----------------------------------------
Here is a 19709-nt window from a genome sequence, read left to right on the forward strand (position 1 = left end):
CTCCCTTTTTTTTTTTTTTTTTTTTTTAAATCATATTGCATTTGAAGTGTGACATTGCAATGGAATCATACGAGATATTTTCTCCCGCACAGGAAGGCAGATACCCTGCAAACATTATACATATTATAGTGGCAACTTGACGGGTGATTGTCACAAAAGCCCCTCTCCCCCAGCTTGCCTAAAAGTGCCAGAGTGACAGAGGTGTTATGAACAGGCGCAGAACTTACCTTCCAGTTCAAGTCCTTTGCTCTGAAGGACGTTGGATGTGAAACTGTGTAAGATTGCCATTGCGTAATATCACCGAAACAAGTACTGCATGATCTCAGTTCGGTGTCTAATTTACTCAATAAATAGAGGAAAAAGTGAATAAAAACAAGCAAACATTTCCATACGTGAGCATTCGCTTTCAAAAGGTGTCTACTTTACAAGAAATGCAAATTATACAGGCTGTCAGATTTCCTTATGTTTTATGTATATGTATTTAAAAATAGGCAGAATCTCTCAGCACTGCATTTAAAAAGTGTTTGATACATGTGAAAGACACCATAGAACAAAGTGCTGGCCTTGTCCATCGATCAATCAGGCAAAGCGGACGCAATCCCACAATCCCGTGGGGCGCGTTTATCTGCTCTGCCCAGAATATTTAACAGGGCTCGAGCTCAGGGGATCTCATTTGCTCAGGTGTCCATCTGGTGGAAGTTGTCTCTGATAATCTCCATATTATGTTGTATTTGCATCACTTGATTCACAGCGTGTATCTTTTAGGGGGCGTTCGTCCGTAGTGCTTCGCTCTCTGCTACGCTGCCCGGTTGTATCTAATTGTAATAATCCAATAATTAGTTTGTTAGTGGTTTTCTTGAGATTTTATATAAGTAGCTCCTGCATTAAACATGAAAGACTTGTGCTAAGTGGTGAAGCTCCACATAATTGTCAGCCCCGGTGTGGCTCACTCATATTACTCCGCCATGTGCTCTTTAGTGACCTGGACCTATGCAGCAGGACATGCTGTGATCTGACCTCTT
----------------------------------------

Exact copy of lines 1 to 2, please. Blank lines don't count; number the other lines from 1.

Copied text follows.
Here is a 19709-nt window from a genome sequence, read left to right on the forward strand (position 1 = left end):
CTCCCTTTTTTTTTTTTTTTTTTTTTTAAATCATATTGCATTTGAAGTGTGACATTGCAATGGAATCATACGAGATATTTTCTCCCGCACAGGAAGGCAGATACCCTGCAAACATTATACATATTATAGTGGCAACTTGACGGGTGATTGTCACAAAAGCCCCTCTCCCCCAGCTTGCCTAAAAGTGCCAGAGTGACAGAGGTGTTATGAACAGGCGCAGAACTTACCTTCCAGTTCAAGTCCTTTGCTCTGAAGGACGTTGGATGTGAAACTGTGTAAGATTGCCATTGCGTAATATCACCGAAACAAGTACTGCATGATCTCAGTTCGGTGTCTAATTTACTCAATAAATAGAGGAAAAAGTGAATAAAAACAAGCAAACATTTCCATACGTGAGCATTCGCTTTCAAAAGGTGTCTACTTTACAAGAAATGCAAATTATACAGGCTGTCAGATTTCCTTATGTTTTATGTATATGTATTTAAAAATAGGCAGAATCTCTCAGCACTGCATTTAAAAAGTGTTTGATACATGTGAAAGACACCATAGAACAAAGTGCTGGCCTTGTCCATCGATCAATCAGGCAAAGCGGACGCAATCCCACAATCCCGTGGGGCGCGTTTATCTGCTCTGCCCAGAATATTTAACAGGGCTCGAGCTCAGGGGATCTCATTTGCTCAGGTGTCCATCTGGTGGAAGTTGTCTCTGATAATCTCCATATTATGTTGTATTTGCATCACTTGATTCACAGCGTGTATCTTTTAGGGGGCGTTCGTCCGTAGTGCTTCGCTCTCTGCTACGCTGCCCGGTTGTATCTAATTGTAATAATCCAATAATTAGTTTGTTAGTGGTTTTCTTGAGATTTTATATAAGTAGCTCCTGCATTAAACATGAAAGACTTGTGCTAAGTGGTGAAGCTCCACATAATTGTCAGCCCCGGTGTGGCTCACTCATATTACTCCGCCATGTGCTCTTTAGTGACCTGGACCTATGCAGCAGGACATGCTGTGATCTGACCTCTT